UK Infrastructure Bank has £5bn pipeline as investments kick off

·Finance Reporter, Yahoo Finance UK
·2-min read
UK Infrastructure Bank  CEO John Flint of HSBC attends the World Economic Forum (WEF) annual meeting in Davos, Switzerland, January 24, 2019. REUTERS/Arnd Wiegmann
The UK Infrastructure Bank is headed up by former HSBC chief executive John Flint. Photo: Arnd Wiegmann/Reuters

The UK Infrastructure Bank has 44 potential deals in the pipeline worth £5bn ($6bn), according to the National Audit Office (NAO).

The state-owned bank, which has been allocated £22bn of public funds, will pump cash through equity investments, loans, and guarantees to support infrastructure projects.

The NAO report said the bank has already started handing out investment despite some of its functions not yet going live.

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The bank was launched last June by the government as an independent organisation with the aim of investing taxpayer money alongside private finance into infrastructure projects. It is focused on clean energy and “levelling up” local economies, specifically companies and initiatives that have trouble securing private financing.

By the end of last month, the bank had entered into five deals whereby it handed £311.5m to firms through loan investments.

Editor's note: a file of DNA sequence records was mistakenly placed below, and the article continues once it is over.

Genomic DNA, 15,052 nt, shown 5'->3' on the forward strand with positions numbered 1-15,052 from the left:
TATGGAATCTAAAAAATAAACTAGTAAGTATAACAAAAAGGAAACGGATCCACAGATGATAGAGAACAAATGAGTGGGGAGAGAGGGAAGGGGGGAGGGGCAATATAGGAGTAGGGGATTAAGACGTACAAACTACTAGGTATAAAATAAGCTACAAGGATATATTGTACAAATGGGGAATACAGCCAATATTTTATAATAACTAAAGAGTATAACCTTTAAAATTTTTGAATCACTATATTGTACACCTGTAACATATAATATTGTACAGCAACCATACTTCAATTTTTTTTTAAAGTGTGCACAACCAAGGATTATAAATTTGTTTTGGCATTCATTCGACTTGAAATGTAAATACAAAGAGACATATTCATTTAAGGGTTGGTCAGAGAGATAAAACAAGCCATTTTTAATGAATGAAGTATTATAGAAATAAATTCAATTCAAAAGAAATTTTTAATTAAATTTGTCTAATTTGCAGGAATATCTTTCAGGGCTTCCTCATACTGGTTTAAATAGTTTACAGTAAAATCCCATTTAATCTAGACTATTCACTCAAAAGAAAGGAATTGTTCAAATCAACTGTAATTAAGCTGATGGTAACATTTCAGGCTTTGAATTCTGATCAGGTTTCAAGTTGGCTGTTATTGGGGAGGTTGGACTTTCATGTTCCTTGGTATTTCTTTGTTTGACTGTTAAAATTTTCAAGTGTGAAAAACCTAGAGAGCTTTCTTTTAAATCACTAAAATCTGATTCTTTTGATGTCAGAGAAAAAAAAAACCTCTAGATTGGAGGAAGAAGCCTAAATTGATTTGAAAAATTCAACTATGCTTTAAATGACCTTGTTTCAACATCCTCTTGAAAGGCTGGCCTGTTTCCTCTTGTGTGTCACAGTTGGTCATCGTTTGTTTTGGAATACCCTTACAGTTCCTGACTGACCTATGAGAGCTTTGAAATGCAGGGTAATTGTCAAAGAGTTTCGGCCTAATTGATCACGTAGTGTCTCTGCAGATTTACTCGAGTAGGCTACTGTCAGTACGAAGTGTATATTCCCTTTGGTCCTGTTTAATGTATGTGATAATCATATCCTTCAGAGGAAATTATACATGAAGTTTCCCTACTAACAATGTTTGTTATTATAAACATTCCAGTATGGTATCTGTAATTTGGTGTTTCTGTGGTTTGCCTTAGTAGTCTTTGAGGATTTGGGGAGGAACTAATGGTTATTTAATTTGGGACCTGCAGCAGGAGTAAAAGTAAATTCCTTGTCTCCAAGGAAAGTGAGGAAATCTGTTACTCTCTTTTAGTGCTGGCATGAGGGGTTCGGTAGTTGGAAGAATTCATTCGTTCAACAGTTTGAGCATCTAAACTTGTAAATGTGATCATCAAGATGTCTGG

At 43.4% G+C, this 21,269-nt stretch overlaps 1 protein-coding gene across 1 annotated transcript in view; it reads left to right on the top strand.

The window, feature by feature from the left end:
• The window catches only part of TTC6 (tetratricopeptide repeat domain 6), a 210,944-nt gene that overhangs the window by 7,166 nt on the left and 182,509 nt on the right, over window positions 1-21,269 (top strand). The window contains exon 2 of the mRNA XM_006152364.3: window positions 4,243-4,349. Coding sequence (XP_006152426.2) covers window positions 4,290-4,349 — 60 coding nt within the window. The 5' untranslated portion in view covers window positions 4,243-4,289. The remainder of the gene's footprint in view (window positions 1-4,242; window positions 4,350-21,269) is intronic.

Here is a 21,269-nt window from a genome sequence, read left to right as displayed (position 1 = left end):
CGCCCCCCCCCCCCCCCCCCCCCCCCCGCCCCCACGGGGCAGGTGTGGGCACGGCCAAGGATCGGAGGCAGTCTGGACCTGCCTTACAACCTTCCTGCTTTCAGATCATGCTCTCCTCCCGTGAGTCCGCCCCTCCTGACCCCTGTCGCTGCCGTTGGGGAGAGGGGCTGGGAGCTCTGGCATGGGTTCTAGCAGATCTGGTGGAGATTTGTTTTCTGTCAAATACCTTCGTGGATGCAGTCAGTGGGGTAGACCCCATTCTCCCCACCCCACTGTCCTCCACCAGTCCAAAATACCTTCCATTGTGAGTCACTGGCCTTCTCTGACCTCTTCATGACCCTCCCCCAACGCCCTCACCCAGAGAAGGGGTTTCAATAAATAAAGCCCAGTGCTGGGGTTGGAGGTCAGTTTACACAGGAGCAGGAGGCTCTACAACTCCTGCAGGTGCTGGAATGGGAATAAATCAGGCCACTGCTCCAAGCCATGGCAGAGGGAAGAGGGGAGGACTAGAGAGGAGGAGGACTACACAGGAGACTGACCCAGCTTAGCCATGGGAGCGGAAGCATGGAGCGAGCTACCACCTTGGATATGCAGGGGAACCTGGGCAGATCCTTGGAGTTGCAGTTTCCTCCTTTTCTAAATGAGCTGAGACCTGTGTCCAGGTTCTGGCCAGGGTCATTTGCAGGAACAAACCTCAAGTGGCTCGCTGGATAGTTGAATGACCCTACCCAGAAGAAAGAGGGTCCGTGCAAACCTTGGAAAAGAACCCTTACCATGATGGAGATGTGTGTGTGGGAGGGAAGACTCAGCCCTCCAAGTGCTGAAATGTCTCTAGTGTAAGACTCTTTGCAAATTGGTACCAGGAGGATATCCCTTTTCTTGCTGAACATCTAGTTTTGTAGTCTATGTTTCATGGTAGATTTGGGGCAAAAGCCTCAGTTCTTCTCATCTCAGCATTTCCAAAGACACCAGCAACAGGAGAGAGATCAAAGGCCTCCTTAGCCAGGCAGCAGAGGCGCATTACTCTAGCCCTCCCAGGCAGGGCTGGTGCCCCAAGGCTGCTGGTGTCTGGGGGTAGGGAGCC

Gareth Davies, head of the NAO, said: “There is more work to do before it is fully operational."

“The UK Infrastructure Bank was set up quickly, and there is more work to do before it is fully operational and is able to support the government’s aims in achieving net zero and supporting local economic growth," he said.

“It should continue to improve how it assesses investment needs and evaluates its impact, so that it can ensure it is targeting investment where it is most needed and demonstrate it is using public money in the most effective and efficient way.”

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The bank has sought to proceed with deals at a pace “while completing the development of its internal controls and processes, including research skills”, according to the NAO report.

The Treasury set up the bank in part due to the loss of the European Investment Bank infrastructure funding following the UK’s decision to leave the EU. It is headed up by former HSBC chief executive John Flint.

The bank has a target of an annual return of between 2.5% and 4% on its equity investments by 2025-26.

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